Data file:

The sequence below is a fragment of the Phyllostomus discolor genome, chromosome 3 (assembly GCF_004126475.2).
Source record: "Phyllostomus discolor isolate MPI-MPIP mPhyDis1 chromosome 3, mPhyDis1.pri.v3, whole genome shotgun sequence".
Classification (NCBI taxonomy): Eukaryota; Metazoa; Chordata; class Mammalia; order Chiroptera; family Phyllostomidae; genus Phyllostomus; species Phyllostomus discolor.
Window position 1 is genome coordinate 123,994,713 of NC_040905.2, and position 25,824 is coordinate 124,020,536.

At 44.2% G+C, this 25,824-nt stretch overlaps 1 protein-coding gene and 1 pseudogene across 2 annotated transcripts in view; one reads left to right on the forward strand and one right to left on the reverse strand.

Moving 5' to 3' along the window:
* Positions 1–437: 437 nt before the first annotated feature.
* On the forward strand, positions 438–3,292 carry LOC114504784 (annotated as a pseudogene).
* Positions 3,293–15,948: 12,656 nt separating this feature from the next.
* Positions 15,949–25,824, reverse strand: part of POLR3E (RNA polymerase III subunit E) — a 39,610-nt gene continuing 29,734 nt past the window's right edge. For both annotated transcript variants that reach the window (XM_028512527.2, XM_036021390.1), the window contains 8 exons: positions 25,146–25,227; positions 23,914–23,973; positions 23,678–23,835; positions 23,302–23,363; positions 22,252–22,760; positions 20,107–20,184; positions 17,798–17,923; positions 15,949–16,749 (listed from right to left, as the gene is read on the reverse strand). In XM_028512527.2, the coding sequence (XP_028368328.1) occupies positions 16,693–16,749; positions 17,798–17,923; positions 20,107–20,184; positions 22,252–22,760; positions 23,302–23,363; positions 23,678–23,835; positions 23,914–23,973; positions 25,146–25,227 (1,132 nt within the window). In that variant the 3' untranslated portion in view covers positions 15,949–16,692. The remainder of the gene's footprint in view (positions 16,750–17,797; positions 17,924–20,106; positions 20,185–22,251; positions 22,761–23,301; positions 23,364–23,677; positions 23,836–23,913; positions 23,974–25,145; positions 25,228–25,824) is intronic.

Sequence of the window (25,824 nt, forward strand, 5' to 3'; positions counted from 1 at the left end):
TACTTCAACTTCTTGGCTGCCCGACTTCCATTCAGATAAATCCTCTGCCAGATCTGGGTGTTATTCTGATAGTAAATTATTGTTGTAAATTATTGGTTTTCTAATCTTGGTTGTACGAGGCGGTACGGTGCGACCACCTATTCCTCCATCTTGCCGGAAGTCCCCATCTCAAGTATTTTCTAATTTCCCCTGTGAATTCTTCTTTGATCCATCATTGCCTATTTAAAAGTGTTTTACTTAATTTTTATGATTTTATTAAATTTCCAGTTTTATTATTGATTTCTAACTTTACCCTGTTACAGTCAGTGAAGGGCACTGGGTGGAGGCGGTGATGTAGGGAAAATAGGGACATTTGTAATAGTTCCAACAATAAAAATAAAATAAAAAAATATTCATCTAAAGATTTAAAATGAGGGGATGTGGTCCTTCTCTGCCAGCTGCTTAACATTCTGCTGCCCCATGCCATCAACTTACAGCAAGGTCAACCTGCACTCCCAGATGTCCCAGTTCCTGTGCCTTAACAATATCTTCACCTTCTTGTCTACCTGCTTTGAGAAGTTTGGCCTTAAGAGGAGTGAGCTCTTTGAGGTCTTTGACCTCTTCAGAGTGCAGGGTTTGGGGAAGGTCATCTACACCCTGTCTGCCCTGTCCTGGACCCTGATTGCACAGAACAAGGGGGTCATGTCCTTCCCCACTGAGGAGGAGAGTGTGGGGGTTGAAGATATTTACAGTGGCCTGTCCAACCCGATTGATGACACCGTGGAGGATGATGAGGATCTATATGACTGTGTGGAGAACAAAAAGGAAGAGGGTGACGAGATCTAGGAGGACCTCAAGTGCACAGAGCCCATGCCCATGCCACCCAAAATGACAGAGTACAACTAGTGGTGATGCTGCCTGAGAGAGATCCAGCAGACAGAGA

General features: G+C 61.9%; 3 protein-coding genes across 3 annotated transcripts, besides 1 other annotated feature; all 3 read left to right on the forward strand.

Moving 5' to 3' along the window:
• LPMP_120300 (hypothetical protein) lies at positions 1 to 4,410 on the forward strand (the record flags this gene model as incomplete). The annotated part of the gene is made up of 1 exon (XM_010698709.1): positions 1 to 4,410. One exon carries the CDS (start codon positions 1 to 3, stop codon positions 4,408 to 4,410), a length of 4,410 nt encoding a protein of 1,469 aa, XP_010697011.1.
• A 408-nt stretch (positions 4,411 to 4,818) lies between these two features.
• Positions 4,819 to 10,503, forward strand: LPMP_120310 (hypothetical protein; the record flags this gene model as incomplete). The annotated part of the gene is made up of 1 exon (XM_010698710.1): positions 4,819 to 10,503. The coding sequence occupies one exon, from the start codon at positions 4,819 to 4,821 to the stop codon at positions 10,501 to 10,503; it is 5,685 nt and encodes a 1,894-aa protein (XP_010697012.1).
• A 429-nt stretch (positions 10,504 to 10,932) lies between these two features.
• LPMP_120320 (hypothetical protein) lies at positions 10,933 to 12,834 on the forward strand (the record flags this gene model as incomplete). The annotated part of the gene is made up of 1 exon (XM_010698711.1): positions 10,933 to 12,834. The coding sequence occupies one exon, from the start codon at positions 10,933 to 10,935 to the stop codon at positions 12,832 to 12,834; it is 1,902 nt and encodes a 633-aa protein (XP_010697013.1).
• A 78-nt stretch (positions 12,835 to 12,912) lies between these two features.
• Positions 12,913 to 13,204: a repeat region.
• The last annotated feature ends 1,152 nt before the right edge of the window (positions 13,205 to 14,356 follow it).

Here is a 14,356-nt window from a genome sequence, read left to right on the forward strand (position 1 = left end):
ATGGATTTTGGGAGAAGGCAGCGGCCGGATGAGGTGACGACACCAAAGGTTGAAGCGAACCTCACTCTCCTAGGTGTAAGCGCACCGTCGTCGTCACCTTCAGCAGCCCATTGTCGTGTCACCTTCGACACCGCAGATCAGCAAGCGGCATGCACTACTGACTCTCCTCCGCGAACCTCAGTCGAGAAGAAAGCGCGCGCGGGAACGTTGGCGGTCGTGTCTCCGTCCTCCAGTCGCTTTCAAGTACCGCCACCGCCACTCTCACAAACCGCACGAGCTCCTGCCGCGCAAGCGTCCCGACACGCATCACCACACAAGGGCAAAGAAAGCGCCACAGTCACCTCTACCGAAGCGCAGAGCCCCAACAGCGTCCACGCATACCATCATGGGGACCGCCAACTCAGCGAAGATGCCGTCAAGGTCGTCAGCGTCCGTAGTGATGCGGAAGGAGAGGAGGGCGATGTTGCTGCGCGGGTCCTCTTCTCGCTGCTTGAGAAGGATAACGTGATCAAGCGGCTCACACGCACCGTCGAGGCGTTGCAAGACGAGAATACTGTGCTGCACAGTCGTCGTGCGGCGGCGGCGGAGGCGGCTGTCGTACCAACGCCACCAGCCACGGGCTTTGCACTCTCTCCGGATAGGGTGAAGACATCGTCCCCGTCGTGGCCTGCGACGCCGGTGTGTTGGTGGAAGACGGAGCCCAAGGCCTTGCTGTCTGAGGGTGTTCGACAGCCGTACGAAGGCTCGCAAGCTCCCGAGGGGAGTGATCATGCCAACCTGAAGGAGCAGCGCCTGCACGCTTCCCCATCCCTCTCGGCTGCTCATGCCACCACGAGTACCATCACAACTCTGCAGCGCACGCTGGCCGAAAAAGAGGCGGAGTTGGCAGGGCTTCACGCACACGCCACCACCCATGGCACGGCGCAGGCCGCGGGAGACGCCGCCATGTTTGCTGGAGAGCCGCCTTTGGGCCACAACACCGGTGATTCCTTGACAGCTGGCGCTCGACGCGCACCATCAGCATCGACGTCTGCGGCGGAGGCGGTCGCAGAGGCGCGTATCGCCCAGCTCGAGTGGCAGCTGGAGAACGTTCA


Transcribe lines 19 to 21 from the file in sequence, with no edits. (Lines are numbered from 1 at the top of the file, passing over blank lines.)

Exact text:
• LPMP_120320 (hypothetical protein) lies at positions 10,933 to 12,834 on the forward strand (the record flags this gene model as incomplete). The annotated part of the gene is made up of 1 exon (XM_010698711.1): positions 10,933 to 12,834. The coding sequence occupies one exon, from the start codon at positions 10,933 to 10,935 to the stop codon at positions 12,832 to 12,834; it is 1,902 nt and encodes a 633-aa protein (XP_010697013.1).
• A 78-nt stretch (positions 12,835 to 12,912) lies between these two features.
• Positions 12,913 to 13,204: a repeat region.